Throughout our mission Rob has continually been looking for chamois (mountain goats). The closest we came to seeing one was in Torgon. In the morning we took the teleseige Djeu des Tetes up, in the afternoon when we were being dragged up it again there were chamois tracks all the way up the draglift path.
Torgon is one of the Swiss resorts and we always noticed when we crossed the boarder from France into Switzerland the signposting was vastly improved. However, Torgon was the only place where we saw piste markers down the centre of the piste rather than on either side.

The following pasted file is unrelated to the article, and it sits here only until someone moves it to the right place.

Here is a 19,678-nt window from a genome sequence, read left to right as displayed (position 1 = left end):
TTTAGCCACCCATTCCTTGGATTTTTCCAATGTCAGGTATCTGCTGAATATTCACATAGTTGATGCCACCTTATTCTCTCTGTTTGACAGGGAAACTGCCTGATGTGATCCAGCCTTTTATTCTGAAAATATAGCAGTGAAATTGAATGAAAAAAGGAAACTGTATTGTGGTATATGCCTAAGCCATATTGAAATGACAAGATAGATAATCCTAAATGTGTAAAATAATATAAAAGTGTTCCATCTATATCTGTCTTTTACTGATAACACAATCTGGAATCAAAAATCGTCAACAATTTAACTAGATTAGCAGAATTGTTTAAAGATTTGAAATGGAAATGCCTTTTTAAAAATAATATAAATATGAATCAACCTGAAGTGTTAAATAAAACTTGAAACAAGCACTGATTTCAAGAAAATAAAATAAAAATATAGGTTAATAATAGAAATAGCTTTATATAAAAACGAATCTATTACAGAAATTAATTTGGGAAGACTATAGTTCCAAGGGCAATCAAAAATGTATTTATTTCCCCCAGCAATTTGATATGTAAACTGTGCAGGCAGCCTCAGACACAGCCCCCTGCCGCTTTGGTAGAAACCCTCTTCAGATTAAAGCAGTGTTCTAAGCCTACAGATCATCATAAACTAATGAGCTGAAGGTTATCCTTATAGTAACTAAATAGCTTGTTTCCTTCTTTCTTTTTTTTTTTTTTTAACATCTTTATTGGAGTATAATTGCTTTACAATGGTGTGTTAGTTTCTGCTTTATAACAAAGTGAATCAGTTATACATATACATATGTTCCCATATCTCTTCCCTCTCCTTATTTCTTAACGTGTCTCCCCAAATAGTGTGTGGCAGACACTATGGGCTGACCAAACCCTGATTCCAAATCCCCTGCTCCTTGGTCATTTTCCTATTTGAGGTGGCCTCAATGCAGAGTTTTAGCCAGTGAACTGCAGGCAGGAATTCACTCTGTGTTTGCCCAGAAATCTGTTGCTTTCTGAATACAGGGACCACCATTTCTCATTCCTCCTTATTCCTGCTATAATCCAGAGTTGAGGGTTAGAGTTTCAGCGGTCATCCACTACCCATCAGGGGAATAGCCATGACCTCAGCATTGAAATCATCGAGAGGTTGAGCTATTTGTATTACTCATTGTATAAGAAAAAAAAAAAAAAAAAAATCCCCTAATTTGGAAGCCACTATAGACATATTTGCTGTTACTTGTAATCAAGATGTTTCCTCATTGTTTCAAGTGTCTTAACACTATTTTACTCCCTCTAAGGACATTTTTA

Morzine was our second favourite area to snowboard. It also was the place we went to when anyone staying with us was getting lessons. It had our favourite restaurant – Chez Nannon (see previous post). We had some amazing off piste days off the top of Pointe de Nyon and Jules’s run of the season came from an on piste red from the top of Chamossiere Express. We were out riding with Will and there had been a large dump of snow overnight, but Will didn’t have much experience with off piste powder skiing so we were sticking mainly on piste. We arrived at the back of Morzine about 10am and found that they hadn’t opened the Chamossiere chair yet as they were still bombing to check for avalanches. Just as we arrived it opened and we were about the 6th chair up. When we got to the top we found that the red run had 20cm of fresh powder on top of a beautifully groomed run. We took off down the hill straight lining with plenty of whooping and hollering. About halfway down we noticed that we had passed all the people on the chair in front of us and had fresh lines down the remainder of the piste. It was fantastic. We repeated several times before it became tracked out, then dropped off piste for a few and finally we had to go and meet up with Trisha after her lesson.